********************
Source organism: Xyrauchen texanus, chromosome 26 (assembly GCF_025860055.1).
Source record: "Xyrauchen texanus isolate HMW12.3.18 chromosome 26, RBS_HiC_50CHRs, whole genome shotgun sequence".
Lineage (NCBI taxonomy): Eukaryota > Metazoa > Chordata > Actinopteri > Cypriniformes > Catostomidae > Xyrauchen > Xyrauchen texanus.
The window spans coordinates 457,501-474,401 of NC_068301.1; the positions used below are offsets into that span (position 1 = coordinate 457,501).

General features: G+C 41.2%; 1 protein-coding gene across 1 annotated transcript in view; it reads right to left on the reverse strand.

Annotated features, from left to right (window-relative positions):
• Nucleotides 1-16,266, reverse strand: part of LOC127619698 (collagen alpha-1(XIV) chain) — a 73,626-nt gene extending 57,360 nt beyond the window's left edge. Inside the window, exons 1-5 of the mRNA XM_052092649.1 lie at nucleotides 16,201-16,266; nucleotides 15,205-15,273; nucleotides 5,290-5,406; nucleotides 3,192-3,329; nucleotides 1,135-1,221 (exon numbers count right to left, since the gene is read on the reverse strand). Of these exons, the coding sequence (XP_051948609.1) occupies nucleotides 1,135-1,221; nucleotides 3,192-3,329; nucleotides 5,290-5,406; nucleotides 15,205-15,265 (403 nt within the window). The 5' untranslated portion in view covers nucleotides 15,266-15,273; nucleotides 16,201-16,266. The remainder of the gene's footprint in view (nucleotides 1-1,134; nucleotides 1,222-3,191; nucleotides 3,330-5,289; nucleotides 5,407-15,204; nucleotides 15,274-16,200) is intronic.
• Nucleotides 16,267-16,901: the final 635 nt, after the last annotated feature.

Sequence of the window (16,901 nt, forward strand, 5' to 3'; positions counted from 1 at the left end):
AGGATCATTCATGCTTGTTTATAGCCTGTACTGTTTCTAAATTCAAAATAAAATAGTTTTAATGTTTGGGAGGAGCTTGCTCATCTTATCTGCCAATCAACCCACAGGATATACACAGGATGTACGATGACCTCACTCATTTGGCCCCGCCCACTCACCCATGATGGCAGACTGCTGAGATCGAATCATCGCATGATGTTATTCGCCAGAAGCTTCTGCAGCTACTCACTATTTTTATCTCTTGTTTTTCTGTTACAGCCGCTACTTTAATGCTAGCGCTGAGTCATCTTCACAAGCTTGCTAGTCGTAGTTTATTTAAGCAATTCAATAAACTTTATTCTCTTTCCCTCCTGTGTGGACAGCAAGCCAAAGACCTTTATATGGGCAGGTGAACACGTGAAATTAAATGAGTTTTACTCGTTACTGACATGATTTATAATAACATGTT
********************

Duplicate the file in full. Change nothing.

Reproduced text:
Source organism: Xyrauchen texanus, chromosome 26 (assembly GCF_025860055.1).
Source record: "Xyrauchen texanus isolate HMW12.3.18 chromosome 26, RBS_HiC_50CHRs, whole genome shotgun sequence".
Lineage (NCBI taxonomy): Eukaryota > Metazoa > Chordata > Actinopteri > Cypriniformes > Catostomidae > Xyrauchen > Xyrauchen texanus.
The window spans coordinates 457,501-474,401 of NC_068301.1; the positions used below are offsets into that span (position 1 = coordinate 457,501).

General features: G+C 41.2%; 1 protein-coding gene across 1 annotated transcript in view; it reads right to left on the reverse strand.

Annotated features, from left to right (window-relative positions):
• Nucleotides 1-16,266, reverse strand: part of LOC127619698 (collagen alpha-1(XIV) chain) — a 73,626-nt gene extending 57,360 nt beyond the window's left edge. Inside the window, exons 1-5 of the mRNA XM_052092649.1 lie at nucleotides 16,201-16,266; nucleotides 15,205-15,273; nucleotides 5,290-5,406; nucleotides 3,192-3,329; nucleotides 1,135-1,221 (exon numbers count right to left, since the gene is read on the reverse strand). Of these exons, the coding sequence (XP_051948609.1) occupies nucleotides 1,135-1,221; nucleotides 3,192-3,329; nucleotides 5,290-5,406; nucleotides 15,205-15,265 (403 nt within the window). The 5' untranslated portion in view covers nucleotides 15,266-15,273; nucleotides 16,201-16,266. The remainder of the gene's footprint in view (nucleotides 1-1,134; nucleotides 1,222-3,191; nucleotides 3,330-5,289; nucleotides 5,407-15,204; nucleotides 15,274-16,200) is intronic.
• Nucleotides 16,267-16,901: the final 635 nt, after the last annotated feature.

Sequence of the window (16,901 nt, forward strand, 5' to 3'; positions counted from 1 at the left end):
AGGATCATTCATGCTTGTTTATAGCCTGTACTGTTTCTAAATTCAAAATAAAATAGTTTTAATGTTTGGGAGGAGCTTGCTCATCTTATCTGCCAATCAACCCACAGGATATACACAGGATGTACGATGACCTCACTCATTTGGCCCCGCCCACTCACCCATGATGGCAGACTGCTGAGATCGAATCATCGCATGATGTTATTCGCCAGAAGCTTCTGCAGCTACTCACTATTTTTATCTCTTGTTTTTCTGTTACAGCCGCTACTTTAATGCTAGCGCTGAGTCATCTTCACAAGCTTGCTAGTCGTAGTTTATTTAAGCAATTCAATAAACTTTATTCTCTTTCCCTCCTGTGTGGACAGCAAGCCAAAGACCTTTATATGGGCAGGTGAACACGTGAAATTAAATGAGTTTTACTCGTTACTGACATGATTTATAATAACATGTT